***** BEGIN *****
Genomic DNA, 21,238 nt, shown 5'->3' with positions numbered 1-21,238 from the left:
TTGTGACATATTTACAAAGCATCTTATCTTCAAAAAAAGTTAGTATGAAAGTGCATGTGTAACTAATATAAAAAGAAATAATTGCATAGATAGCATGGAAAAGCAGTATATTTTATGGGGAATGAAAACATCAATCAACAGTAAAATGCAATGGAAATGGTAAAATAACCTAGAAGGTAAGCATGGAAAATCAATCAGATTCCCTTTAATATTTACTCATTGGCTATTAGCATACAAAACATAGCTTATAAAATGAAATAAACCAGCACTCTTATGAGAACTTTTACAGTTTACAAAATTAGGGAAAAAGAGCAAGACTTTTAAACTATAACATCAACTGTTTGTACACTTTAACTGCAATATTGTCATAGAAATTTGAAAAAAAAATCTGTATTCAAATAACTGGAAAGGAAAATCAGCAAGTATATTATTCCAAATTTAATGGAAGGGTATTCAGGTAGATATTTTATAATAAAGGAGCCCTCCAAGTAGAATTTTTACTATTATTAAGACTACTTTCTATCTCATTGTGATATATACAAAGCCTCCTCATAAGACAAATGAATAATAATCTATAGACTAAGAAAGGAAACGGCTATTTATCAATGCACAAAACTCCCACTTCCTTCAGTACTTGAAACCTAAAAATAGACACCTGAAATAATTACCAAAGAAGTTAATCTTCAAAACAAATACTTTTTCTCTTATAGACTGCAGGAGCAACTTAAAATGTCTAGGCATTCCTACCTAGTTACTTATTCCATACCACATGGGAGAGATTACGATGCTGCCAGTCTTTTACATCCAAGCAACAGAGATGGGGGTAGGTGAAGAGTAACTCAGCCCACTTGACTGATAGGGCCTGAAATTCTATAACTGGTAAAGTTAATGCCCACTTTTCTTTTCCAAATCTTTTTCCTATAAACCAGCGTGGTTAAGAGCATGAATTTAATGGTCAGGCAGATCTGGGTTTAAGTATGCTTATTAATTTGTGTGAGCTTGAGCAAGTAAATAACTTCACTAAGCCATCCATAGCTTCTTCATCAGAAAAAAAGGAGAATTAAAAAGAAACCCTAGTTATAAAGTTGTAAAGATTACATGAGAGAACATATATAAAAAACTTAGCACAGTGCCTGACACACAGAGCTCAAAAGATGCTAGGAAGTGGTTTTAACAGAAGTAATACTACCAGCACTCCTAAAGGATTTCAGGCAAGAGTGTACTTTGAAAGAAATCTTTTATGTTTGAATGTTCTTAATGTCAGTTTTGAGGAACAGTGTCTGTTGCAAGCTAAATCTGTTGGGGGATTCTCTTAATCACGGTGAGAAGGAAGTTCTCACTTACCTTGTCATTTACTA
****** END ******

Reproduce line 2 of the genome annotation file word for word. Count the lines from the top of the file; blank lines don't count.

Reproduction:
TTGTGACATATTTACAAAGCATCTTATCTTCAAAAAAAGTTAGTATGAAAGTGCATGTGTAACTAATATAAAAAGAAATAATTGCATAGATAGCATGGAAAAGCAGTATATTTTATGGGGAATGAAAACATCAATCAACAGTAAAATGCAATGGAAATGGTAAAATAACCTAGAAGGTAAGCATGGAAAATCAATCAGATTCCCTTTAATATTTACTCATTGGCTATTAGCATACAAAACATAGCTTATAAAATGAAATAAACCAGCACTCTTATGAGAACTTTTACAGTTTACAAAATTAGGGAAAAAGAGCAAGACTTTTAAACTATAACATCAACTGTTTGTACACTTTAACTGCAATATTGTCATAGAAATTTGAAAAAAAAATCTGTATTCAAATAACTGGAAAGGAAAATCAGCAAGTATATTATTCCAAATTTAATGGAAGGGTATTCAGGTAGATATTTTATAATAAAGGAGCCCTCCAAGTAGAATTTTTACTATTATTAAGACTACTTTCTATCTCATTGTGATATATACAAAGCCTCCTCATAAGACAAATGAATAATAATCTATAGACTAAGAAAGGAAACGGCTATTTATCAATGCACAAAACTCCCACTTCCTTCAGTACTTGAAACCTAAAAATAGACACCTGAAATAATTACCAAAGAAGTTAATCTTCAAAACAAATACTTTTTCTCTTATAGACTGCAGGAGCAACTTAAAATGTCTAGGCATTCCTACCTAGTTACTTATTCCATACCACATGGGAGAGATTACGATGCTGCCAGTCTTTTACATCCAAGCAACAGAGATGGGGGTAGGTGAAGAGTAACTCAGCCCACTTGACTGATAGGGCCTGAAATTCTATAACTGGTAAAGTTAATGCCCACTTTTCTTTTCCAAATCTTTTTCCTATAAACCAGCGTGGTTAAGAGCATGAATTTAATGGTCAGGCAGATCTGGGTTTAAGTATGCTTATTAATTTGTGTGAGCTTGAGCAAGTAAATAACTTCACTAAGCCATCCATAGCTTCTTCATCAGAAAAAAAGGAGAATTAAAAAGAAACCCTAGTTATAAAGTTGTAAAGATTACATGAGAGAACATATATAAAAAACTTAGCACAGTGCCTGACACACAGAGCTCAAAAGATGCTAGGAAGTGGTTTTAACAGAAGTAATACTACCAGCACTCCTAAAGGATTTCAGGCAAGAGTGTACTTTGAAAGAAATCTTTTATGTTTGAATGTTCTTAATGTCAGTTTTGAGGAACAGTGTCTGTTGCAAGCTAAATCTGTTGGGGGATTCTCTTAATCACGGTGAGAAGGAAGTTCTCACTTACCTTGTCATTTACTA